When Rumi wrote, “We rarely hear the inward music, but we’re all dancing to it nevertheless,” he penned perhaps the perfect concert promo for a recurring event that hits the heart of Santa Fe audiences.
It's that inward music of both Rumi's poetry and of life itself that come to the forefront in this year's iteration of the Rumi Concert, which takes place at the Lensic on Saturday, Nov. 14. Only you'll also get some outward music and lots more.
"It's not just poetry, not just music, not just dancing. It's a kind of tapestry that we are weaving together to create an atmosphere of feeling," says Zuleikha, the performer who co-founded the event, titled "Open Secret." "It can be very funny, and it can be very soulful and instructive. Rumi is like the Shakespeare of the East, so it's very colorful, descriptive and engaging."
This particular tapestry features the collaborative talents of poet and translator Coleman Barks, Zuleikha, who calls herself a "storydancer," and the musical stylings of vocalist-instrumentalist Jai Uttal and Grammy Award-winning percussionist Glen Velez—all inspired by the words of Jalaluddin Rumi, a 13th-century Sufi poet and mystic who is renowned for expressing the seemingly paradoxical dualities of life in verse. His poems, which have become available to the Western world largely through Barks' translations, reflect the depth of the human condition in a way that performers hope is accessible and relatable to audiences, regardless of their respective cultural background or tradition.
"There's a lot of emphasis on the heart of the matter and the way that the heart and the soul are felt in everyday life," Zuleikha tells SFR, adding later, "One of the things that makes it so palpable for audiences is that it expresses the feelings that we feel all the time but we might not talk about."
The affair is orchestrated with all of the artists sharing the stage at the same time. As Barks reads the poetry in a syrupy Southern drawl, Uttal and Velez channel the words into their vocalizations and instrumentations, which echo and respond to the rise and fall of Barks' speech. Zuleikha interprets both the poetry and the music through movements that reflect and build on the emotive qualities of each and convey the essence of the particular piece to the audience.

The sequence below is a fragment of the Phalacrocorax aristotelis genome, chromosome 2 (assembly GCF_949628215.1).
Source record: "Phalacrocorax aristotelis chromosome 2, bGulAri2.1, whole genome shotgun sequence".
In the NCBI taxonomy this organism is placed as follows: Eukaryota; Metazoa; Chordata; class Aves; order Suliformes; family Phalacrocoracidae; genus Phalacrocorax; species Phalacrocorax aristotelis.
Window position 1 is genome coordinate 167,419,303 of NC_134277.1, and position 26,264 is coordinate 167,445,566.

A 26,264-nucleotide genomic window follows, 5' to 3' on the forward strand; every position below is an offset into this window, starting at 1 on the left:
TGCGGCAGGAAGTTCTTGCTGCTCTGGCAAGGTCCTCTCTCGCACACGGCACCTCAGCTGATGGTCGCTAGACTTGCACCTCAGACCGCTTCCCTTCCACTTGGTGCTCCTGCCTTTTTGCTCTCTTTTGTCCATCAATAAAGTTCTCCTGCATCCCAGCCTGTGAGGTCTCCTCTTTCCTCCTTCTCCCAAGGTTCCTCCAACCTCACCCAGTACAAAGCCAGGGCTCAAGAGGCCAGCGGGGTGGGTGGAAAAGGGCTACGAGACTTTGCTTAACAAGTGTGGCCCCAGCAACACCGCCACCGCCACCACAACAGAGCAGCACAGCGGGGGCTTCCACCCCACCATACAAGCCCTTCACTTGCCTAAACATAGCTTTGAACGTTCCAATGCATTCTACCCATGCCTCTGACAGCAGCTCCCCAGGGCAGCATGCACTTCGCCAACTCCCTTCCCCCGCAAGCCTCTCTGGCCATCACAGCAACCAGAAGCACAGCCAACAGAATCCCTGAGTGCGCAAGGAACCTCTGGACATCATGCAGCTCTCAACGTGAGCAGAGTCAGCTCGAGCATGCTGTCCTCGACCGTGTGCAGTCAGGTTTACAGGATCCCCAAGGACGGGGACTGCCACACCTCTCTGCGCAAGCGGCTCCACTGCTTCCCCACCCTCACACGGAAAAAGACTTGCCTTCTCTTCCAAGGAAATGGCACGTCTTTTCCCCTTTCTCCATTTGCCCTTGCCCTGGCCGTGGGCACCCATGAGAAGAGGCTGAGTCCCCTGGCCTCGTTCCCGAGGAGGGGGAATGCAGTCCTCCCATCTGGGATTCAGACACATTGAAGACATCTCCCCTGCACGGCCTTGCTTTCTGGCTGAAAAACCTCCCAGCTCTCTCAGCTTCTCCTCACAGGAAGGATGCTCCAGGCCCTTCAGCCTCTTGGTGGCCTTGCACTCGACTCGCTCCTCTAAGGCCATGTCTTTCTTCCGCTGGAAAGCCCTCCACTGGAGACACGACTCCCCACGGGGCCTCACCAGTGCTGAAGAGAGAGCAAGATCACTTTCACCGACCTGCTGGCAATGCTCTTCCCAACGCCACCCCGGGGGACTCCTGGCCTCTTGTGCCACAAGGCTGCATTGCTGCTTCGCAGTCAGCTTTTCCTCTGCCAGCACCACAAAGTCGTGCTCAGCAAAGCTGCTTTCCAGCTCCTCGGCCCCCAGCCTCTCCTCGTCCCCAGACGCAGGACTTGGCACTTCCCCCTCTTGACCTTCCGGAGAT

Perhaps the most striking aspect of the performance is the phenomenon that even though there are several artforms being represented, the distinction between them becomes virtually unidentifiable, as poetry becomes music, music becomes dance, and dance becomes poetry.
"Coleman is a wonderful reader, and one of the aspects of the way he reads is that it's very musical. He gets the music of the words in the way that he approaches how he intones the poems," Velez says. "There's a lot of interplay in the way that he pauses and uses silence, uses rhythm, and so all of the elements of music are there. There's no wall between movement, music and poetry. All the walls are artificial, and when you experience this way of bridging the gap between these different artistic endeavors, I think it's a really special thing."
Although the artists rehearse the program in advance and have a specific setlist in mind prior to the performance, due to the nature of the art and the emphasis on feeling, the audience finds an element of improvisation in the spirit of the moment. This creates a unique performance, or what Zuleikha calls "a gem that reworks itself every time."
Expect to see and hear in the evening's tapestry an artistic and emotional spectrum that transcends previous experience and maybe even offers an insightful reflection of what it means to be human.